Managing C. Difficile Infection: Treatment Options

C. difficile infection treatment involves the use of specific antibiotics or medications to manage and resolve infections caused by the Clostridium difficile bacteria.
Where to get
Prescribed by healthcare providers in hospitals or clinics
Prepared by Shruti Sahoo, reviewed by Dr. Eugene Smith

C. Difficile Infection Treatment FAQ

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How is C diff treated?

Alternatively, treatment with the antibiotics metronidazole and fidaxomicin are also commonly used for infection with C. diff. All of these antibiotics are given orally, via pills that you can swallow, so the medication can pass through the digestive system and reach the colon.

How do you treat a C difficile infection that comes back?

Treatment for C. difficile infection that comes back might include the following: Antibiotics. Treatment for repeat infections may involve one or more courses of an antibiotic. The antibiotic is often different from the one used at first. Antibiotic therapy works less well each time the infection comes back. Antibody-based therapy.

What medical conditions can reduce your defenses against C diff infection?

Medical conditions that may reduce your defenses against C. diff infection include: Inflammatory bowel disease (IBD). Chronic inflammatory bowel diseases, including Crohn’s disease and ulcerative colitis, wear down the integrity of your intestines over time. They degrade the mucosa in your intestinal lining, which affects your gut immunity.

What are the treatment options for C difficile infection?

Antibiotics are the main treatment for C. difficile infection. Commonly used antibiotics include: Vancomycin (Firvanq Kit). Fidaxomicin (Dificid). Metronidazole (Flagyl) may be used with vancomycin to treat serious C. difficile infection. Surgery to remove the diseased part of the colon may be needed if there's: Severe pain. Organ failure.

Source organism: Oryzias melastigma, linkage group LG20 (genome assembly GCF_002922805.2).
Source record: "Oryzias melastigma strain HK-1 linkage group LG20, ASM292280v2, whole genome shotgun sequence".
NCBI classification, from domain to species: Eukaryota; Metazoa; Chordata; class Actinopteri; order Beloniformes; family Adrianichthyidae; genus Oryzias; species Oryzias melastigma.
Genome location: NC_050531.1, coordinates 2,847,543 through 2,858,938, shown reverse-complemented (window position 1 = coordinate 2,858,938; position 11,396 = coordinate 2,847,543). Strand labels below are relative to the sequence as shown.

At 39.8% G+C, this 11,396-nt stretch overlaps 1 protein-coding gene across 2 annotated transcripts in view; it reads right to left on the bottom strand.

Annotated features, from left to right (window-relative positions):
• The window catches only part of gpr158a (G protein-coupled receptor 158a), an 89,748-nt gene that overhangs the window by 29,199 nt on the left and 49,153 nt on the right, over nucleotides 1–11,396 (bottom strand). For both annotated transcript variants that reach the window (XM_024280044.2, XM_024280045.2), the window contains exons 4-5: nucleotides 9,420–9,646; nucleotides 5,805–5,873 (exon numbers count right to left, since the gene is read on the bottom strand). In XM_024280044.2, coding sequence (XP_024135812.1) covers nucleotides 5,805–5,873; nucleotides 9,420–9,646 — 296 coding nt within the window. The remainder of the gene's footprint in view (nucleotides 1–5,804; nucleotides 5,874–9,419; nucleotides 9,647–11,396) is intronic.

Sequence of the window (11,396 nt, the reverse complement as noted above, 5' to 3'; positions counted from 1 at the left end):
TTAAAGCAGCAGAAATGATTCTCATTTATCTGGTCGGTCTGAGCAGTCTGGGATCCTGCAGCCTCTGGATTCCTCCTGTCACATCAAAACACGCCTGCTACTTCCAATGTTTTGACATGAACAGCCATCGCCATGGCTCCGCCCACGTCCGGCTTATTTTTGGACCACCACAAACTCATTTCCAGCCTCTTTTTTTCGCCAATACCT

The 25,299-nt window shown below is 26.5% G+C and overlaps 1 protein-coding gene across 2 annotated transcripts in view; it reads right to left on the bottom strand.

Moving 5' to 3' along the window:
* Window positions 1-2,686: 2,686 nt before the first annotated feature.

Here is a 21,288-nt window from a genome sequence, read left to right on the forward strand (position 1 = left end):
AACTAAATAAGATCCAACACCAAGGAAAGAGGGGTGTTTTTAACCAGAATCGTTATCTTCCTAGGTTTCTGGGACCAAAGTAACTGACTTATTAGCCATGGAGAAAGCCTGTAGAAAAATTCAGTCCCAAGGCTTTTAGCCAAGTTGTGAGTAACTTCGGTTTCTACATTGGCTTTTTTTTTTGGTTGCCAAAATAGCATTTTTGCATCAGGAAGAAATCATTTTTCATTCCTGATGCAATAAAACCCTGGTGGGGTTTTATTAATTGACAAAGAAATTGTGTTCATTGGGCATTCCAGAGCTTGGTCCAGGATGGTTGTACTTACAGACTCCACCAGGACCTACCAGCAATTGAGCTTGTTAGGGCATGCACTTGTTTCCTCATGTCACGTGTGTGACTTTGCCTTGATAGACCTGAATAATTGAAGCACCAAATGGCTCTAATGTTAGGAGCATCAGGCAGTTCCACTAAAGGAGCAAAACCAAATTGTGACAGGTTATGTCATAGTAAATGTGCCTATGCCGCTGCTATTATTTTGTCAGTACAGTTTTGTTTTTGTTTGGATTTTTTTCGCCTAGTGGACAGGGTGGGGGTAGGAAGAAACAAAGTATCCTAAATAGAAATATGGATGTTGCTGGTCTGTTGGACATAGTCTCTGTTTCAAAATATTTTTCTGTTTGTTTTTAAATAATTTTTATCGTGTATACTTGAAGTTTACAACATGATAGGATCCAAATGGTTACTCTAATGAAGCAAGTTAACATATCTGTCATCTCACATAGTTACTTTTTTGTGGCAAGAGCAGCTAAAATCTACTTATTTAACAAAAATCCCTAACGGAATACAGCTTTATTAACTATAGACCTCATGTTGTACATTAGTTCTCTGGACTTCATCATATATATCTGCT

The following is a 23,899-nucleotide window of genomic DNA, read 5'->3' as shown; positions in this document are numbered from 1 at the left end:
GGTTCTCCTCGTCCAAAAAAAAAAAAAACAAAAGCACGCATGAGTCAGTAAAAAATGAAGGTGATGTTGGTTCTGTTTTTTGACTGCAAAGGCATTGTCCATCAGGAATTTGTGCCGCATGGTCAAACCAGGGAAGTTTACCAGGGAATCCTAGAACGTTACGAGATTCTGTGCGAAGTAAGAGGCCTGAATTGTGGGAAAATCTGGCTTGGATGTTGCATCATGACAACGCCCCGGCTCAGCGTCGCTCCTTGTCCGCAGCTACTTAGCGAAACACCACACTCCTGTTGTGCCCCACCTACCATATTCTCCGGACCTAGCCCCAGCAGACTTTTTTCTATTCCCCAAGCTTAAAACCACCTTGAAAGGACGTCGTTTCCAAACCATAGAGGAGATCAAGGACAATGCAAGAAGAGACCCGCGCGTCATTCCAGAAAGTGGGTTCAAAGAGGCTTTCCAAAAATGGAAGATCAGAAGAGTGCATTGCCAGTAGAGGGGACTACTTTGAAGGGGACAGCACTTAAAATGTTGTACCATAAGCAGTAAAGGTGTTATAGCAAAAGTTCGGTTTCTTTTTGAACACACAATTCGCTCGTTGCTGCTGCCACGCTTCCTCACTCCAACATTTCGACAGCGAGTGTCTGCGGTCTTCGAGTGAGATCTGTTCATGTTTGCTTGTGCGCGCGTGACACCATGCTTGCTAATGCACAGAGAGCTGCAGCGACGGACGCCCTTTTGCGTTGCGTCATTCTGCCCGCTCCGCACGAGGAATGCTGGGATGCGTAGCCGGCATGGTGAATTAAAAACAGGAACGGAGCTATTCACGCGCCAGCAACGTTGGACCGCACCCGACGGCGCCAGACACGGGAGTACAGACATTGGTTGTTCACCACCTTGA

Do I need special care if I have a Clostridium difficile infection?

People who have had Clostridium dificile infection in hospital do not need special care when they return home, but should continue good hand hygiene. You may be discharged before your course of antibiotics is finished. It is important to finish the whole course.

How to prevent spread of Clostridium difficile?

Careful use of antibiotics and good hygiene can help to prevent spread What is Clostridium difficile? Clostridium difficile (C. difficile) is bacteria which is present naturally in the bowel of many healthy children under 2 years and is the most common cause of antibiotic associated diarrhoea in adults.

C. Difficile Infection Treatment References

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